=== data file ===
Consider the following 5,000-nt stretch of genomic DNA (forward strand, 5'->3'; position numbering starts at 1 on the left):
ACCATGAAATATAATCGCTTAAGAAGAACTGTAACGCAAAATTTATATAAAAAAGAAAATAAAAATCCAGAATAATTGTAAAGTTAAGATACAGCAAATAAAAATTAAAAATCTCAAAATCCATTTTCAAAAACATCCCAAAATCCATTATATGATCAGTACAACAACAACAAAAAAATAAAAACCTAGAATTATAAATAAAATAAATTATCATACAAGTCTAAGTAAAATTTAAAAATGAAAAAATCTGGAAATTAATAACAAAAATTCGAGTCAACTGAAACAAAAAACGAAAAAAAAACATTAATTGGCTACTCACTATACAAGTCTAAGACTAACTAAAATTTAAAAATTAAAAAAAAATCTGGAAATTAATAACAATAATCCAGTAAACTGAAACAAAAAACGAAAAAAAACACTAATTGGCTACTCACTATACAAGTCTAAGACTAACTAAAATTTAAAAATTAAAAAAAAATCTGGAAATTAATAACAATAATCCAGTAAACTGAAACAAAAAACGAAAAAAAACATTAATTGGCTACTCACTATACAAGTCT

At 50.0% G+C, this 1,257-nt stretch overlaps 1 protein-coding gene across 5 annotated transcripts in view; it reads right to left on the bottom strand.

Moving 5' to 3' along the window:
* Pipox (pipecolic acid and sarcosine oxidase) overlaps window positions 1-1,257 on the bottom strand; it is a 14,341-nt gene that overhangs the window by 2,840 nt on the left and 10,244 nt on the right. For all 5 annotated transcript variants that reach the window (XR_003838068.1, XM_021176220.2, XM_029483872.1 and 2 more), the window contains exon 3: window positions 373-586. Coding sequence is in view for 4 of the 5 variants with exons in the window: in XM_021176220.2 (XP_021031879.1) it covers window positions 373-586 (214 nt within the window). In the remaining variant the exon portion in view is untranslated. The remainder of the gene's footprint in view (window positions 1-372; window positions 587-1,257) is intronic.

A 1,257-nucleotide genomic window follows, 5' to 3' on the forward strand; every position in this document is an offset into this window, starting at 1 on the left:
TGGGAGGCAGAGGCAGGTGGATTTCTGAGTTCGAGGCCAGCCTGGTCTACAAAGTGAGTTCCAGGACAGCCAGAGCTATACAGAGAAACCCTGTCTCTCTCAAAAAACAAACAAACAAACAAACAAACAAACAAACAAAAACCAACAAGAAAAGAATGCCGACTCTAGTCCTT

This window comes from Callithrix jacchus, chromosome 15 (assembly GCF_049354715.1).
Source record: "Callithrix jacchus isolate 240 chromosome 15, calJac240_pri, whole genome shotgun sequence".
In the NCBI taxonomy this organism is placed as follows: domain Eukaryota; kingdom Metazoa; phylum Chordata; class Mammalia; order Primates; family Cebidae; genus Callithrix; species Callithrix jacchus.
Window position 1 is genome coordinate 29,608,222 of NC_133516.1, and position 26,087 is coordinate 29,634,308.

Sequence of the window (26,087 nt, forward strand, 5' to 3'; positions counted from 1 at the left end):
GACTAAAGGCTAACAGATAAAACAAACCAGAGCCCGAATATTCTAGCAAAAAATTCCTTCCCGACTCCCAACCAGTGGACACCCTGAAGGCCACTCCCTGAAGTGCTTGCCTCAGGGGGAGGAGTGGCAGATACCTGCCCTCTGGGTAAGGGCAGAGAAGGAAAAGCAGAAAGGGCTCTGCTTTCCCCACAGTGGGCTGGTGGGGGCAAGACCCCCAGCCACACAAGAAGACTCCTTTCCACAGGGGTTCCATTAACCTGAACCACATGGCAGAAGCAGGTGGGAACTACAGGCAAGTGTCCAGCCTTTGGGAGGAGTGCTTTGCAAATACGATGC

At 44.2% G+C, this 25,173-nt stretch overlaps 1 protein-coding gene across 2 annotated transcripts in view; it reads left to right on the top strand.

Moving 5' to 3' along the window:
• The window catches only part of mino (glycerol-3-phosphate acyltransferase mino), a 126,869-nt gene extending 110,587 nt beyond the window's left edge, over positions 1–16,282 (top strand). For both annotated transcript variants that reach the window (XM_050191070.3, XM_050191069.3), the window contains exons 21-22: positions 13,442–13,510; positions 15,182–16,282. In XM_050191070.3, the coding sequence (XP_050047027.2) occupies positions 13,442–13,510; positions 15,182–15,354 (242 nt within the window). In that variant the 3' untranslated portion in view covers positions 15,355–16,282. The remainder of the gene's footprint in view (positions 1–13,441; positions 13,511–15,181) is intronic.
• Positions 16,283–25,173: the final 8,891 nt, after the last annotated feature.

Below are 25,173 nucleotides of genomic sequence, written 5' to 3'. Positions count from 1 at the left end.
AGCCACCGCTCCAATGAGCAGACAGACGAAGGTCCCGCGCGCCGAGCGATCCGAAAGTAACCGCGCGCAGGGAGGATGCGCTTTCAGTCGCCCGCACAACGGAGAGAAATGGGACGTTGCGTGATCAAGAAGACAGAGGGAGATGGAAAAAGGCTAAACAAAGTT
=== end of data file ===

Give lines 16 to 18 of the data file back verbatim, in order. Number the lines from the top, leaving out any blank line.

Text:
• The window catches only part of mino (glycerol-3-phosphate acyltransferase mino), a 126,869-nt gene extending 110,587 nt beyond the window's left edge, over positions 1–16,282 (top strand). For both annotated transcript variants that reach the window (XM_050191070.3, XM_050191069.3), the window contains exons 21-22: positions 13,442–13,510; positions 15,182–16,282. In XM_050191070.3, the coding sequence (XP_050047027.2) occupies positions 13,442–13,510; positions 15,182–15,354 (242 nt within the window). In that variant the 3' untranslated portion in view covers positions 15,355–16,282. The remainder of the gene's footprint in view (positions 1–13,441; positions 13,511–15,181) is intronic.
• Positions 16,283–25,173: the final 8,891 nt, after the last annotated feature.

Below are 25,173 nucleotides of genomic sequence, written 5' to 3'. Positions count from 1 at the left end.